Renewable Energy and Energy Efficiency Trade Policy Mission to Peru

Lima, Peru

November 4-5, 2014 (NEW DATE!)

The U.S. Department of Commerce’s International Trade Administration (ITA) is organizing a Renewable Energy and Energy Efficiency (RE&EE) Trade Policy Mission to Lima, Peru from November 4-5, 2014. The mission will be led by the Commerce Department’s Under Secretary for International Trade Stefan Selig, and will focus on: 1) creating a policy environment conducive to growth in Peru’s RE&EE market; 2) introducing U.S. RE&EE exporters to key Peruvian Government officials; and 3) supporting the United Nations Framework Convention on Climate Change annual meeting (COP-20) hosted by Peru in December 2014.

The RE&EE trade policy mission will promote the export competitiveness of U.S. wind, solar, geothermal, biomass, hydropower, waste-to-energy, smart grid, and energy efficiency industries; and will demonstrate U.S. Government support for Peru’s strong renewable energy and energy efficiency goals. The mission supports ITA’s commitment in the Renewable Energy and Energy Efficiency Export Initiative (RE4I) to significantly increase U.S. RE&EE exports through the development and creation of new export opportunities.

Deadline for registration is September 5, 2014



For the past decade, Peru has led South America as the country with the highest average annual growth in GDP (6.4%) and lowest inflation (2.9%). In fact, Peru’s credit rating was increased by Fitch Ratings to BBB+, making it the highest-ranked South American country after Chile. Much of the country’s growth has been a result of an expansion in energy-intensive mining, which has caused Peru’s energy demand to increase substantially. As a result, Peru has the fourth highest energy demand of any Latin American country, a challenge that is focusing new investment – both international and domestic – on the development of stable, domestically-produced, renewable energy resources.

To promote renewable energy development, Peru now offers several policy incentives, including priority dispatch for renewable electricity, accelerated depreciation of up to 20 percent for investments in machinery or equipment that support renewable energy deployment, and technology-specific auctions. The country also features a 5 percent clean energy generation target and a biofuel blending mandate of 7.8 percent. Peru’s Ministry of Energy and Mines (MEM) is currently considering a new target, as it is charged with updating the national renewable energy target every five years.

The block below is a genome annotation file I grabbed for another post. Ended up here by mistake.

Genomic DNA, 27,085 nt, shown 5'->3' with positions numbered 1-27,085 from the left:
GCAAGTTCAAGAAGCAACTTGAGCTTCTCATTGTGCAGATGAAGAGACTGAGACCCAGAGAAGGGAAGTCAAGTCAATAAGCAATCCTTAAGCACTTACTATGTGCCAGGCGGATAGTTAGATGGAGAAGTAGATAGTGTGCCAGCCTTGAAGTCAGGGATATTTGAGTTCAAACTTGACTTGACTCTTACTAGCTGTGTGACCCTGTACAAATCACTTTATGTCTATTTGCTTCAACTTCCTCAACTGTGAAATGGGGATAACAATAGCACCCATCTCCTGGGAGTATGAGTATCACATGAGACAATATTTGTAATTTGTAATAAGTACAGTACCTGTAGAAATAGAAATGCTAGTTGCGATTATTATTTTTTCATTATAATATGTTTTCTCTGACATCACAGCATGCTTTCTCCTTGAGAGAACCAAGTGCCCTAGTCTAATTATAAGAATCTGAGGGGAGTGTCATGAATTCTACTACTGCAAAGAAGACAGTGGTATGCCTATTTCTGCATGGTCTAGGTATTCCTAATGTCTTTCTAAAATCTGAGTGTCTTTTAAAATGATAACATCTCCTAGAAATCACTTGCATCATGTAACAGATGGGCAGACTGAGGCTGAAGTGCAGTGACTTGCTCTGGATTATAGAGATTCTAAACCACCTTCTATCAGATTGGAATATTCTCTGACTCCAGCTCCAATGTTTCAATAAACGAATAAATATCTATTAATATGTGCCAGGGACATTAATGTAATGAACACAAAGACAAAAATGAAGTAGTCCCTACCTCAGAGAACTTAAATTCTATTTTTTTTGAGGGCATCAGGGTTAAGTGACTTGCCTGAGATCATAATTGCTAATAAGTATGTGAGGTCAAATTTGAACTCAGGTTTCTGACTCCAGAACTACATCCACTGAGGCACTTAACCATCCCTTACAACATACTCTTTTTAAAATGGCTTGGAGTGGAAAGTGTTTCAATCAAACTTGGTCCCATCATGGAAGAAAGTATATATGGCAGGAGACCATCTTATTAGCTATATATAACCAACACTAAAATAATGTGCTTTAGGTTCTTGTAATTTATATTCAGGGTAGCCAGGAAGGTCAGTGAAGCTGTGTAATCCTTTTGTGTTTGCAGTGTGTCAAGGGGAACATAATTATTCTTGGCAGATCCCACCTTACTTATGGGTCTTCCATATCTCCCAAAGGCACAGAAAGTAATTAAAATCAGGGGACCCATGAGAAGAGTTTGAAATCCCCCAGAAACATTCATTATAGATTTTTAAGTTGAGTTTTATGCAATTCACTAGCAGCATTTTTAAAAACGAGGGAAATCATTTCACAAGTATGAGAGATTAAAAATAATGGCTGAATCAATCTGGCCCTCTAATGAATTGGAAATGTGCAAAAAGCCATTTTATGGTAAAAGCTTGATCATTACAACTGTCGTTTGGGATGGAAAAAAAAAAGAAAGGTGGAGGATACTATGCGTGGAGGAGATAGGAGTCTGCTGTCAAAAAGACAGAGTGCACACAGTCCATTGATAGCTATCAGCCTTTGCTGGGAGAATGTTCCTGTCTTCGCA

To date, the technology-specific auctions have been the key driver of renewable energy deployment in Peru, promoting the development of several wind, solar, small hydro and biomass projects across the country. Introduced in 2008, the auctions are conducted by the MEM and award contracts to developers that offer the lowest tariff per kilowatt (kWh) for a given technology. Prices are guaranteed for 20 years, providing a stable investment climate – the result of which has been considerable international investor interest in the market. In fact, Peru has held four renewable auctions, including one for off-grid solar capacity. In the on-grid tenders, OSINERGMIN has awarded power contracts to 58 projects for a total of 882MW from biomass, small hydro, solar and wind sources. According to its regulations, the Peruvian Government evaluates the need for additional auctions every two years.

Peru’s liberalized power market and strong policy regime led to over $1 billion of cumulative clean energy investment in 2012, with additional investment expected well into the future. Today, Peru generates 52 percent of its electricity from renewable sources – mostly from large hydro (43 percent), biomass and waste, solar and small hydro. Natural gas, oil and diesel account for the rest, with several large mining operations producing their own power using expensive diesel generators.

ITA expects export opportunities for U.S. companies in all six RE&EE subsectors, including wind, solar, geothermal, biomass, hydropower, and renewable fuels; as well as in the smart grid and traditional energy efficiency industries. Peru lacks complete supply chains in each of these sectors, indicating that any RE&EE development will result in imports, supporting opportunities U.S. exporters that should be well positioned to compete effectively in the market. In particular, exporters that manufacture bearings, gearboxes, turbines, and blades for the wind industry, as well as wafers, cells, modules, and invertors for the solar industry should all find opportunities. Opportunities also exist for geothermal service exporters, including firms capable of providing exploration, production, and resource confirmation expertise. And for companies capable of supplying equipment or services to support ethanol or energy-from-waste development.